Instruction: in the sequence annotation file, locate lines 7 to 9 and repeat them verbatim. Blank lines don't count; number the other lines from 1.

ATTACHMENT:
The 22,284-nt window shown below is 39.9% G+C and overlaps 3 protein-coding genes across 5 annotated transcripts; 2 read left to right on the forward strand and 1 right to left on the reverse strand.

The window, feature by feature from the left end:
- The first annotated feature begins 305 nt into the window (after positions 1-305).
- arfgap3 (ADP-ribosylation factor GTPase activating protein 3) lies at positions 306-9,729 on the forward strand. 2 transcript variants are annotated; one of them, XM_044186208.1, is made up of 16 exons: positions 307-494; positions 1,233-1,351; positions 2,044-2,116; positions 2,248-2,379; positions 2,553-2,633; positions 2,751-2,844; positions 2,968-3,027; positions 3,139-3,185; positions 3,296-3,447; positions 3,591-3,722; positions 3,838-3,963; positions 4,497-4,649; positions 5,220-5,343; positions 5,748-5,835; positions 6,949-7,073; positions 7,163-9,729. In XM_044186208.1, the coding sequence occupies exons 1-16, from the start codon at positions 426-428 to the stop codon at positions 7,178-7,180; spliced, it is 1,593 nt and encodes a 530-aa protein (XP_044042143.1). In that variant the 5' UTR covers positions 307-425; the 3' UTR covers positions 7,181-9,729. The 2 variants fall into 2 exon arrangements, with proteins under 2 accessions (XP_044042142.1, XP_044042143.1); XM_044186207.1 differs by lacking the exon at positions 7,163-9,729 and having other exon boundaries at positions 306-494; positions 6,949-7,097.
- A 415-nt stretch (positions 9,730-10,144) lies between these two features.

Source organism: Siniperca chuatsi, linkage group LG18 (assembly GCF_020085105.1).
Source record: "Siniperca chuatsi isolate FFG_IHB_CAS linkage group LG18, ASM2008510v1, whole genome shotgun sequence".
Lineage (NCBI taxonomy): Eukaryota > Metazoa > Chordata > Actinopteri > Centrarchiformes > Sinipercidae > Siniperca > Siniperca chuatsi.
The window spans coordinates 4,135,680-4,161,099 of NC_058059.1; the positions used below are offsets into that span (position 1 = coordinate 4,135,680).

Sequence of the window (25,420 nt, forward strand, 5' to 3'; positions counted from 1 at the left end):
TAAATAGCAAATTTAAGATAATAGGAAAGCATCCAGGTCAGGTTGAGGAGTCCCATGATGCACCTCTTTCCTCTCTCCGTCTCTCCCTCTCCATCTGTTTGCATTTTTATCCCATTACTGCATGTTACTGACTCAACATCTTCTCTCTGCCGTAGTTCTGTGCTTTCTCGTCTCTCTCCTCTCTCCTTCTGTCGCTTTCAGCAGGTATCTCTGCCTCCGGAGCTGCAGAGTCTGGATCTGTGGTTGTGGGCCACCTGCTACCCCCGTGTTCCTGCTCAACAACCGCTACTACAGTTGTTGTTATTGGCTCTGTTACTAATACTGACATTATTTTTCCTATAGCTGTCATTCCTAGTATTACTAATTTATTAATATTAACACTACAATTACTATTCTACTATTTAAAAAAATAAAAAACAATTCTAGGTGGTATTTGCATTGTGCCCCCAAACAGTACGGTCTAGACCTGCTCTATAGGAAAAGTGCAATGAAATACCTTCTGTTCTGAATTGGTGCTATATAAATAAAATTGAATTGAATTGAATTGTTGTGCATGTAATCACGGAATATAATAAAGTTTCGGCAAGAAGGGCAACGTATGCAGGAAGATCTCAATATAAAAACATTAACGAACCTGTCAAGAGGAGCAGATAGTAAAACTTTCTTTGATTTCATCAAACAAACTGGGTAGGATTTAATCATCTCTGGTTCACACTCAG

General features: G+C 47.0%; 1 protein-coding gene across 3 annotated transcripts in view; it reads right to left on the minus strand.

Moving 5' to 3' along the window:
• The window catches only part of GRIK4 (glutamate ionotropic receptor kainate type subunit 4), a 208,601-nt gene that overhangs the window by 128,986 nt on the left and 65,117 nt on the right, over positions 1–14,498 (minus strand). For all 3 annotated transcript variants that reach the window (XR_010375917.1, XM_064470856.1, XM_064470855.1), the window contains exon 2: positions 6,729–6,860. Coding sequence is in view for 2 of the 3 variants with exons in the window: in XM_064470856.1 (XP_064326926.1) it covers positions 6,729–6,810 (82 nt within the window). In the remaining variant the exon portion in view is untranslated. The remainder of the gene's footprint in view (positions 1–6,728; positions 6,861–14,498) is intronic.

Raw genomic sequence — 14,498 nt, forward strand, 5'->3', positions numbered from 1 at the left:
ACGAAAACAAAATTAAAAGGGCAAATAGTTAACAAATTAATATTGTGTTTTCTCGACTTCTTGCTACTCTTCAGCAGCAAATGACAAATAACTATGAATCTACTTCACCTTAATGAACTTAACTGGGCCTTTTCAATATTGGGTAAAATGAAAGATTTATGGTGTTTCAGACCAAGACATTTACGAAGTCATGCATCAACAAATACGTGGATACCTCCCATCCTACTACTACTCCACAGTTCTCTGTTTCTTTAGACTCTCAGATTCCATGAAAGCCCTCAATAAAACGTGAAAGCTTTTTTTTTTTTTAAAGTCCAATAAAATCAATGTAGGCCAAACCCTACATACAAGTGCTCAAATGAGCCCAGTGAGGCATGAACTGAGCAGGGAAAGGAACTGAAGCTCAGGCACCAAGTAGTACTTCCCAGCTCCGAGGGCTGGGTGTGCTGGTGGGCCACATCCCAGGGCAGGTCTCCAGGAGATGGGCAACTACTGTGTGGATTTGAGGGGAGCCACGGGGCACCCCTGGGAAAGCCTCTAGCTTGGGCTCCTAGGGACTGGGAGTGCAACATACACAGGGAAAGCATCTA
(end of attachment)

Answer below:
Source record: "Siniperca chuatsi isolate FFG_IHB_CAS linkage group LG18, ASM2008510v1, whole genome shotgun sequence".
Lineage (NCBI taxonomy): Eukaryota > Metazoa > Chordata > Actinopteri > Centrarchiformes > Sinipercidae > Siniperca > Siniperca chuatsi.
The window spans coordinates 4,135,680-4,161,099 of NC_058059.1; the positions used below are offsets into that span (position 1 = coordinate 4,135,680).